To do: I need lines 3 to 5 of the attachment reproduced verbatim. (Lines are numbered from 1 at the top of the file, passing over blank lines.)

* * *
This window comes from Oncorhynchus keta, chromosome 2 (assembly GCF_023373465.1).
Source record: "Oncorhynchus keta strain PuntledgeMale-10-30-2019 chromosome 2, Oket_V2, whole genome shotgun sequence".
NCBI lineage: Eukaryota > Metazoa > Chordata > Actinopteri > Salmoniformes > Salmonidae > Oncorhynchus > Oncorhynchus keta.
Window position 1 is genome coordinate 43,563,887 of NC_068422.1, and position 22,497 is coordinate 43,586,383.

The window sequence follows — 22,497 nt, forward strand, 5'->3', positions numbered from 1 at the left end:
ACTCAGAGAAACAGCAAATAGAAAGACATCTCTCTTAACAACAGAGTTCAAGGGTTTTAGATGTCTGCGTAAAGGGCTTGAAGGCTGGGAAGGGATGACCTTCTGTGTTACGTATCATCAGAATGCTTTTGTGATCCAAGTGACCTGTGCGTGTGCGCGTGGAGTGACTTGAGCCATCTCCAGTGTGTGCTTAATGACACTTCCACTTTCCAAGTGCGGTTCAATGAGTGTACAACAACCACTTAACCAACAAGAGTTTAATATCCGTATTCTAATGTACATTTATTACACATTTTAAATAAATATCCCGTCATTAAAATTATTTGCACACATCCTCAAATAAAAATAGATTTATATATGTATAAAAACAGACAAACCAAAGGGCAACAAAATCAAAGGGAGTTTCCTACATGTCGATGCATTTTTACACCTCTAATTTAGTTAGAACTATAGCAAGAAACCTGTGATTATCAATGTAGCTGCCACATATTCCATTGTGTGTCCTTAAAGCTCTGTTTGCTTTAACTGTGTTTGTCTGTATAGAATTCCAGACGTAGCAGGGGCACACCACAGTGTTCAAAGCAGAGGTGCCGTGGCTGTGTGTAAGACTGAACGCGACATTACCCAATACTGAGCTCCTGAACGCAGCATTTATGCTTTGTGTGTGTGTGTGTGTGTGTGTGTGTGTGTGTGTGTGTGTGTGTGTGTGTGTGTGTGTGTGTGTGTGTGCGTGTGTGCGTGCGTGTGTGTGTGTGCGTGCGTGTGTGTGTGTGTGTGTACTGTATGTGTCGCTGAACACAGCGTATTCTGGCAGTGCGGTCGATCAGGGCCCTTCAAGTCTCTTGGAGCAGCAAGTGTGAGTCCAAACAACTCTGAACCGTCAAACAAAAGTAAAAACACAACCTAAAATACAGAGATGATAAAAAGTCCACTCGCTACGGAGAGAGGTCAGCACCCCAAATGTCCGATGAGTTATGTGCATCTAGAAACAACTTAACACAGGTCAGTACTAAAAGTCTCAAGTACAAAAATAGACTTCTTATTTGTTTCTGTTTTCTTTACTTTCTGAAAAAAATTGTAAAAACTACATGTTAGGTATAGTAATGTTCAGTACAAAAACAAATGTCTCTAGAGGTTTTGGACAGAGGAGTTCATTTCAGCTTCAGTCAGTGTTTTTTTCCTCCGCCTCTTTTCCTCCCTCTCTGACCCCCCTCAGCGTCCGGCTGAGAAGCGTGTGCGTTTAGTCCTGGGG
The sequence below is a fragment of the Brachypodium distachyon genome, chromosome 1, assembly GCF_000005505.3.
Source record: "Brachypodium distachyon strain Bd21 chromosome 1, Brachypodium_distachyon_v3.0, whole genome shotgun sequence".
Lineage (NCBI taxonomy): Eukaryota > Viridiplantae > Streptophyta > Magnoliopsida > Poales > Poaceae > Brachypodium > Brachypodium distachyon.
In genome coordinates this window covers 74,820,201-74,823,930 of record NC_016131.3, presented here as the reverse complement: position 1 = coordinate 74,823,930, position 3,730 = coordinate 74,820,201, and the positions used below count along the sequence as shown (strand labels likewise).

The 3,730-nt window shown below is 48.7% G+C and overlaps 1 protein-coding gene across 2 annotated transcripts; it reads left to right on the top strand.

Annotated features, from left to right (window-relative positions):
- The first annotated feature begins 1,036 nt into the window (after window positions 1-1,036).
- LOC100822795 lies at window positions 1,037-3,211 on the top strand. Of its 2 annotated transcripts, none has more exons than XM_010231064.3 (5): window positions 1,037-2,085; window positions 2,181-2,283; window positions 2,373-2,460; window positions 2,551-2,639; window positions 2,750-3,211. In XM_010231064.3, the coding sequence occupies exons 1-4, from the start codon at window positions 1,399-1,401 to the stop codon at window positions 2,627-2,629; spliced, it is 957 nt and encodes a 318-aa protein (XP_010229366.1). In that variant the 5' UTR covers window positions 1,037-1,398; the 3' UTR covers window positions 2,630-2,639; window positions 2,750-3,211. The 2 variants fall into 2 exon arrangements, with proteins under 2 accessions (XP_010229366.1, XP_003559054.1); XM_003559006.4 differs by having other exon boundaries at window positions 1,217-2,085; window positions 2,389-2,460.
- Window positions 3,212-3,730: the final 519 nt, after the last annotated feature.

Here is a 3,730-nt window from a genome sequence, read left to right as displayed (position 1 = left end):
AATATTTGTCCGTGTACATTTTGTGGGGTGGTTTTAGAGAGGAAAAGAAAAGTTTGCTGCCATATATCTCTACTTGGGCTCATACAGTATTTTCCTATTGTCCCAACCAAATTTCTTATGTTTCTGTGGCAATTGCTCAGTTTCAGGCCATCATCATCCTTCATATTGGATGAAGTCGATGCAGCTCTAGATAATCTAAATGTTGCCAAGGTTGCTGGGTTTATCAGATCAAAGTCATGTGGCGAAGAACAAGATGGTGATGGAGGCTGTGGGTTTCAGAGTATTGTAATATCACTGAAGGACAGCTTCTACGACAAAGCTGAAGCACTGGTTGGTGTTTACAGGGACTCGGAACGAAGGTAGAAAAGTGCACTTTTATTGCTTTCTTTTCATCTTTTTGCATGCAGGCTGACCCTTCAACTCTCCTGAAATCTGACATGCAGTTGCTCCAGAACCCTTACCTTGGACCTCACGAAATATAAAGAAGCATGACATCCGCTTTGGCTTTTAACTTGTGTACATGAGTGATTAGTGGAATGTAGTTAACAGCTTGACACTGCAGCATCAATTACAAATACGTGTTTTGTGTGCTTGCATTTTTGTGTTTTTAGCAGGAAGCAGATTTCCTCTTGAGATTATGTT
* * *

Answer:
NCBI lineage: Eukaryota > Metazoa > Chordata > Actinopteri > Salmoniformes > Salmonidae > Oncorhynchus > Oncorhynchus keta.
Window position 1 is genome coordinate 43,563,887 of NC_068422.1, and position 22,497 is coordinate 43,586,383.

The window sequence follows — 22,497 nt, forward strand, 5'->3', positions numbered from 1 at the left end: